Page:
Create (and output) html code that allows the user to select one of the languages reachable through the $translator. This function might move elsewhere, as it is clearly out-of-place here ;)

Usually used like this:

   <:language_selector $papp_translator, $papp_ppkg_table->lang:>

If you want to build your own language selector, here's how:

   # iterate over all languages supported by this translator
   for my $lang ($translator->langs) {
      # translate the language id into the vernacular language name
      my $name = PApp::I18n::translate_langid($lang, $lang);
      if ($lang eq $current) {
         # this is the currently selected language...
         echo "[$name]";
      } else {
         # or a language we could switch to
         echo slink "[$name]", SURL_SET_LOCALE($lang);

Returns the url which, when selected, will guide the user to the papp preferences editor.

Creates an html-button (actually just A HREF at the moment) which guides the user to the papp preferences editor.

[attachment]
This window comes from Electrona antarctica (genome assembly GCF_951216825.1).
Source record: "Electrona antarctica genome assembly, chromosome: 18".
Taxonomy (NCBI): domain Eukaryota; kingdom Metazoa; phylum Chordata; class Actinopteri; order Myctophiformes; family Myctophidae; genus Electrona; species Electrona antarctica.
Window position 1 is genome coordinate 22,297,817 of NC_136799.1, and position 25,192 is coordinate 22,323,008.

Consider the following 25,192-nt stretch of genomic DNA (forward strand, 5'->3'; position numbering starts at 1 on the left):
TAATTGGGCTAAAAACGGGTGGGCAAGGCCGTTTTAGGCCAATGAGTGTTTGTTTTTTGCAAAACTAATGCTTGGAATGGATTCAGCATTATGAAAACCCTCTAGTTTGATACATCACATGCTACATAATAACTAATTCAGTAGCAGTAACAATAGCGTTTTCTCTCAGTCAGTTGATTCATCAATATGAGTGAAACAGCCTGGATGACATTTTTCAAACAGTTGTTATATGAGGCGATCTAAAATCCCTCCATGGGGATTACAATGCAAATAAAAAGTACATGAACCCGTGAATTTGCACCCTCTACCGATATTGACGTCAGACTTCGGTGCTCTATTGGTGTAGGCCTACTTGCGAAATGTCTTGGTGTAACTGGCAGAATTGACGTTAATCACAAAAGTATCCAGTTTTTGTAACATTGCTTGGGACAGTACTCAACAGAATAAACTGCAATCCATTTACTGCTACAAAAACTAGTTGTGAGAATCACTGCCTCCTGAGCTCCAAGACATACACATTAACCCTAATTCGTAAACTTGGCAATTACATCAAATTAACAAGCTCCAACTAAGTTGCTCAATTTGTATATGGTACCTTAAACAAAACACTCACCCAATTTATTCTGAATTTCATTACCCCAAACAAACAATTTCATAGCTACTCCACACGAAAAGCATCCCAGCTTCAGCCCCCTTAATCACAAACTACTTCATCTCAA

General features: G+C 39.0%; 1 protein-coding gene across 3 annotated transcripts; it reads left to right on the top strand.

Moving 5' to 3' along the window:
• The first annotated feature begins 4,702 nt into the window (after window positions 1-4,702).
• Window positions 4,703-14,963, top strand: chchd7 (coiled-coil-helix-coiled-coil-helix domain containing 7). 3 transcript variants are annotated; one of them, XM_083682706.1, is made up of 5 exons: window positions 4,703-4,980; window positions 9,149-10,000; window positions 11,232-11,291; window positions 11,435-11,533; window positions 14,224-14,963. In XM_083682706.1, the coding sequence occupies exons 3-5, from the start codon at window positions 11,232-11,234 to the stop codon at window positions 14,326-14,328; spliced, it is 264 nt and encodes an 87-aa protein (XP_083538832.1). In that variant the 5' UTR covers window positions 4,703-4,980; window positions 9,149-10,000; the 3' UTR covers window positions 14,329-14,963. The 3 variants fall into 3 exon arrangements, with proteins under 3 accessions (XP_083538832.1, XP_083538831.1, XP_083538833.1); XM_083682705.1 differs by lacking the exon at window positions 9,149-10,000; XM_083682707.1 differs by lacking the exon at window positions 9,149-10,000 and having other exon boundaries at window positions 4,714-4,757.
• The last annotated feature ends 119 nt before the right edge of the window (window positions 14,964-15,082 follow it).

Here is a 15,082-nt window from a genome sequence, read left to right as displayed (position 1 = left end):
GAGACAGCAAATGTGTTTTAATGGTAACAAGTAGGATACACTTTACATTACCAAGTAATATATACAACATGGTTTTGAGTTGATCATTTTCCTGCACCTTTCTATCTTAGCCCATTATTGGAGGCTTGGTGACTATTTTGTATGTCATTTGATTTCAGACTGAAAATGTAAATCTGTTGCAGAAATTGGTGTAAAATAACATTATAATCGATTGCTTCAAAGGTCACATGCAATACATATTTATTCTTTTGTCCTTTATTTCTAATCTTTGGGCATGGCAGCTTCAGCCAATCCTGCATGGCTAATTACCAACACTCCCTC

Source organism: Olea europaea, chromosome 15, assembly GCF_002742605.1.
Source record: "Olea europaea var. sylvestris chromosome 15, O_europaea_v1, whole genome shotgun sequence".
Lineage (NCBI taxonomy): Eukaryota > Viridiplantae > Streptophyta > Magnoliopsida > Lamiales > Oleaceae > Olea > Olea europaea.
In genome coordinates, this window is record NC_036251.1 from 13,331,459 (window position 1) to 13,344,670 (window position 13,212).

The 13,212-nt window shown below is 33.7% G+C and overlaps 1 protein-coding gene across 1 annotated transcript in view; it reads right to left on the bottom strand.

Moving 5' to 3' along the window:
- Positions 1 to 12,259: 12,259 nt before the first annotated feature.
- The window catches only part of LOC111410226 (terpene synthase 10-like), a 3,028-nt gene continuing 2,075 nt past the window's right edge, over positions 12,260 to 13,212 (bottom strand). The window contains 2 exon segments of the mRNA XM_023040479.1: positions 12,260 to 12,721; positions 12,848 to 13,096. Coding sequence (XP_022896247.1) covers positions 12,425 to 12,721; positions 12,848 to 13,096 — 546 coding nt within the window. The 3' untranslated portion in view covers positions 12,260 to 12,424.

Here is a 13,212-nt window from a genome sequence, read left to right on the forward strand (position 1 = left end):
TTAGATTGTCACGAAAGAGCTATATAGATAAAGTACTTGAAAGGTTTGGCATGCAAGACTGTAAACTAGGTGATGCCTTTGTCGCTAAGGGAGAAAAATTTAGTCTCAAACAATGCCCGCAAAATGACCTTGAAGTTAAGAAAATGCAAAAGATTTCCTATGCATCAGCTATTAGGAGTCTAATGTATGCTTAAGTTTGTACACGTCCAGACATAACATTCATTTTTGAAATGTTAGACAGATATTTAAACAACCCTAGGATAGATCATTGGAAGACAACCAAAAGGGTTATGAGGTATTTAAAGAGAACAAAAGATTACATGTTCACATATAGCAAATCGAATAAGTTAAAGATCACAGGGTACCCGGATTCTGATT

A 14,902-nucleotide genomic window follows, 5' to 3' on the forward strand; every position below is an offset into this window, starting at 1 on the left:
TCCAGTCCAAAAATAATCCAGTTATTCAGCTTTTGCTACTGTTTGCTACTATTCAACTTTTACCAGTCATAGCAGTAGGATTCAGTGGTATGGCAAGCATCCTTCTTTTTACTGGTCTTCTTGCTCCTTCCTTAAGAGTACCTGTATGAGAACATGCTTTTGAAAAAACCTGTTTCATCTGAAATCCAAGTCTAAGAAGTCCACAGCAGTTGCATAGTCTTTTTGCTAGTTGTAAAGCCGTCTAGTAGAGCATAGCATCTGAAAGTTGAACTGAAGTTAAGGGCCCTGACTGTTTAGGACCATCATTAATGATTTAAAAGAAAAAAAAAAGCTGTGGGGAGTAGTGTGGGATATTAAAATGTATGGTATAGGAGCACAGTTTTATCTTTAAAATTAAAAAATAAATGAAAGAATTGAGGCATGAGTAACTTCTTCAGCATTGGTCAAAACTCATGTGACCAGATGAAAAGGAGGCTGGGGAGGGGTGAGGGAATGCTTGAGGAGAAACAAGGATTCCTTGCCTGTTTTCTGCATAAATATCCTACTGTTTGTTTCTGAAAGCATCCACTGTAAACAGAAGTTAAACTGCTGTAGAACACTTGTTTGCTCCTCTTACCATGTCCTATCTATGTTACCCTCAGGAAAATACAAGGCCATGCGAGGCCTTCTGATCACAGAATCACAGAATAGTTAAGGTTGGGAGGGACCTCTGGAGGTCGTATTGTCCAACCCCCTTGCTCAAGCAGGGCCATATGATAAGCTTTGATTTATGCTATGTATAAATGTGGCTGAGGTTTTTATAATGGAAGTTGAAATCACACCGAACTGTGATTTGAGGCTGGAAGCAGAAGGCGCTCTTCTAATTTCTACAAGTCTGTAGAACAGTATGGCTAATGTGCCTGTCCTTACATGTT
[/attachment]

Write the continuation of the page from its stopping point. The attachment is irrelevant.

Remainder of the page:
Return the count of reloads, i.e. the number of times this page was reloaded (which means the session was forked).

This is a relatively costly operation (a database access), so do not do it by default, but only when you need it.

Save the preferences for all currently loaded applications.

switch_userid $newuserid
Switch the current session to a new userid. This is useful, for example, when you do your own user accounting and want a user to log-in. The new userid must exist, or bad things will happen, with the exception of userid zero, which sets the current user to the anonymous user (userid zero) without changing anything else.

$userid = getuid
Return a user id, allocating it if necessary (i.e. if the user has no unique id so far). This can be used to force usertracking, just call userid in your newuser-callback. See also $userid to get the current userid (which might be zero).

PApp::config_eval BLOCK
Evaluate the block and call PApp->config_error if an error occurs. This function should be used to wrap any perl sections that should NOT keep the server from starting when an error is found during configuration (e.g. Apache <Perl>-Sections or the configuration block in CGI scripts). PApp->config_error is overwritten by the interface module and should usually do the right thing.


The macro/admin-package on the distribution, the demo-applications (.papp-files).


 Marc Lehmann <>